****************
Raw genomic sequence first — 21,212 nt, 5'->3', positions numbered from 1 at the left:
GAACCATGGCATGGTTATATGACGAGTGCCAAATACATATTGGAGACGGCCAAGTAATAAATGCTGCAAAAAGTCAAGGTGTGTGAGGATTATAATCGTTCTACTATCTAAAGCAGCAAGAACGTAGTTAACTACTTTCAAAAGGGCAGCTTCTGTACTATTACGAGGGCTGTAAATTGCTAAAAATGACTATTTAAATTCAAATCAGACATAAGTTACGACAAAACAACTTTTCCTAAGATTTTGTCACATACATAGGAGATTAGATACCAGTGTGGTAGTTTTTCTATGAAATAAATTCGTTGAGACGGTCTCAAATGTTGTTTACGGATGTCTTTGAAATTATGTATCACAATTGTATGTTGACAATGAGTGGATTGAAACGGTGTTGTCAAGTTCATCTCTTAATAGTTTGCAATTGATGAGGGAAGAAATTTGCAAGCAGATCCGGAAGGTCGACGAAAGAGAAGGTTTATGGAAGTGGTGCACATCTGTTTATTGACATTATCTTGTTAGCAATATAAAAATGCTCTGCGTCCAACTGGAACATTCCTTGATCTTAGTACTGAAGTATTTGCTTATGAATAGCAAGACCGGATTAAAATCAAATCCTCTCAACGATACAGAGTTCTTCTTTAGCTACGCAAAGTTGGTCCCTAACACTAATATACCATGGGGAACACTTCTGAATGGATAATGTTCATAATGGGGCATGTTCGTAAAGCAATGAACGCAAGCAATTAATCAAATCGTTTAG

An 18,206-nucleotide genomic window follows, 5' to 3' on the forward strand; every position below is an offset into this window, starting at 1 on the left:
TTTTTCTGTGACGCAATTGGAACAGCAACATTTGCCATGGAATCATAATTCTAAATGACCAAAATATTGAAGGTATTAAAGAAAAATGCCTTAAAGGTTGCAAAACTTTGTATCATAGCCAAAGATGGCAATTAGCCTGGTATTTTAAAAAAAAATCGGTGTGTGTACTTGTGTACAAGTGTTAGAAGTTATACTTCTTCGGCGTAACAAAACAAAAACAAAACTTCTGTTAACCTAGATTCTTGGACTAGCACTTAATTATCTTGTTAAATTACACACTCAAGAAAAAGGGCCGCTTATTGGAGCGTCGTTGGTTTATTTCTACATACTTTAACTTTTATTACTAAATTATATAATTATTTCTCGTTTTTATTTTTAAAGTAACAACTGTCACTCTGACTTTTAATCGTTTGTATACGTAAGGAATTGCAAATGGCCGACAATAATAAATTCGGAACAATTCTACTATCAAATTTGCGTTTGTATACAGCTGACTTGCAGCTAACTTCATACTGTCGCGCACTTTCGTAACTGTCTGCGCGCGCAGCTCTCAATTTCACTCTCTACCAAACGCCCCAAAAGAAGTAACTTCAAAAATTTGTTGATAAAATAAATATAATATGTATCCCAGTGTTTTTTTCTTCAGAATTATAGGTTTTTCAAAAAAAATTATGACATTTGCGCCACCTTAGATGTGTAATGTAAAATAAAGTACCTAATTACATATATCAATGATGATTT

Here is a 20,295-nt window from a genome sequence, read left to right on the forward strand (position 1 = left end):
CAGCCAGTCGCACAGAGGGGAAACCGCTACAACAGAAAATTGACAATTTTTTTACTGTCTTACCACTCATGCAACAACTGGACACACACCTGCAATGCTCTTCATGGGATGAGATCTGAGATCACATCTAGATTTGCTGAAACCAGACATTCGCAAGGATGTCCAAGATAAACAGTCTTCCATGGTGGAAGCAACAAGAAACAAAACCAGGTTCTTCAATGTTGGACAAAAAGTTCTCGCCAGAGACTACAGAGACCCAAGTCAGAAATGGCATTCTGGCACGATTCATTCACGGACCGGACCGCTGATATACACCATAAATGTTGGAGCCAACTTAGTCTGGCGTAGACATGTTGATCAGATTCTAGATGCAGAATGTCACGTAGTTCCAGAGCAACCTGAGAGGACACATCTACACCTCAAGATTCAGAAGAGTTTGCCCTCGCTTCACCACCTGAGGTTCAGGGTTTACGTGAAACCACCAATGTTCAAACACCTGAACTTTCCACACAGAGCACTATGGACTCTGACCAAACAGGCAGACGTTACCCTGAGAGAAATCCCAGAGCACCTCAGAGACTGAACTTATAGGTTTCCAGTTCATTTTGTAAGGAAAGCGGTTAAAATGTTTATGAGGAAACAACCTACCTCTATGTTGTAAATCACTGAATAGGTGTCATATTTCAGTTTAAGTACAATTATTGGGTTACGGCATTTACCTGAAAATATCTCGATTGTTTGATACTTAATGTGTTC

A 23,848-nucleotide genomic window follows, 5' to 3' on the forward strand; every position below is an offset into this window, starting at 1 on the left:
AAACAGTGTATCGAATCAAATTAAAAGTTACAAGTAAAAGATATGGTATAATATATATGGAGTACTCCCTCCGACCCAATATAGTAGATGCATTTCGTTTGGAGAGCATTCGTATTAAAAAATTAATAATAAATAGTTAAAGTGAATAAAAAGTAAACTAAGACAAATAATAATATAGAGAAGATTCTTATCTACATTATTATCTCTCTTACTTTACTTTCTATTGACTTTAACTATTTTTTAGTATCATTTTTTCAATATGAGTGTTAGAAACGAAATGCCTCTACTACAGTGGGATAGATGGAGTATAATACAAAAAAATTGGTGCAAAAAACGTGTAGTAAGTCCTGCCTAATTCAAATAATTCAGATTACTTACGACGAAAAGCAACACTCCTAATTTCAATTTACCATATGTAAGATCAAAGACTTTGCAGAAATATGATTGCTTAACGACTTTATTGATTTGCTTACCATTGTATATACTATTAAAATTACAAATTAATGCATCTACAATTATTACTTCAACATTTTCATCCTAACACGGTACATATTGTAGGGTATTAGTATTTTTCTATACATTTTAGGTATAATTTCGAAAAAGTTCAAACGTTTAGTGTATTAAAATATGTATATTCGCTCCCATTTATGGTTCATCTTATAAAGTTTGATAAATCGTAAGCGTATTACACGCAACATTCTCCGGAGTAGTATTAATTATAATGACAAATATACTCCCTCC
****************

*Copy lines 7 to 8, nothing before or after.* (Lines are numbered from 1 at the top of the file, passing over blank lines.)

A 23,848-nucleotide genomic window follows, 5' to 3' on the forward strand; every position below is an offset into this window, starting at 1 on the left:
AAACAGTGTATCGAATCAAATTAAAAGTTACAAGTAAAAGATATGGTATAATATATATGGAGTACTCCCTCCGACCCAATATAGTAGATGCATTTCGTTTGGAGAGCATTCGTATTAAAAAATTAATAATAAATAGTTAAAGTGAATAAAAAGTAAACTAAGACAAATAATAATATAGAGAAGATTCTTATCTACATTATTATCTCTCTTACTTTACTTTCTATTGACTTTAACTATTTTTTAGTATCATTTTTTCAATATGAGTGTTAGAAACGAAATGCCTCTACTACAGTGGGATAGATGGAGTATAATACAAAAAAATTGGTGCAAAAAACGTGTAGTAAGTCCTGCCTAATTCAAATAATTCAGATTACTTACGACGAAAAGCAACACTCCTAATTTCAATTTACCATATGTAAGATCAAAGACTTTGCAGAAATATGATTGCTTAACGACTTTATTGATTTGCTTACCATTGTATATACTATTAAAATTACAAATTAATGCATCTACAATTATTACTTCAACATTTTCATCCTAACACGGTACATATTGTAGGGTATTAGTATTTTTCTATACATTTTAGGTATAATTTCGAAAAAGTTCAAACGTTTAGTGTATTAAAATATGTATATTCGCTCCCATTTATGGTTCATCTTATAAAGTTTGATAAATCGTAAGCGTATTACACGCAACATTCTCCGGAGTAGTATTAATTATAATGACAAATATACTCCCTCC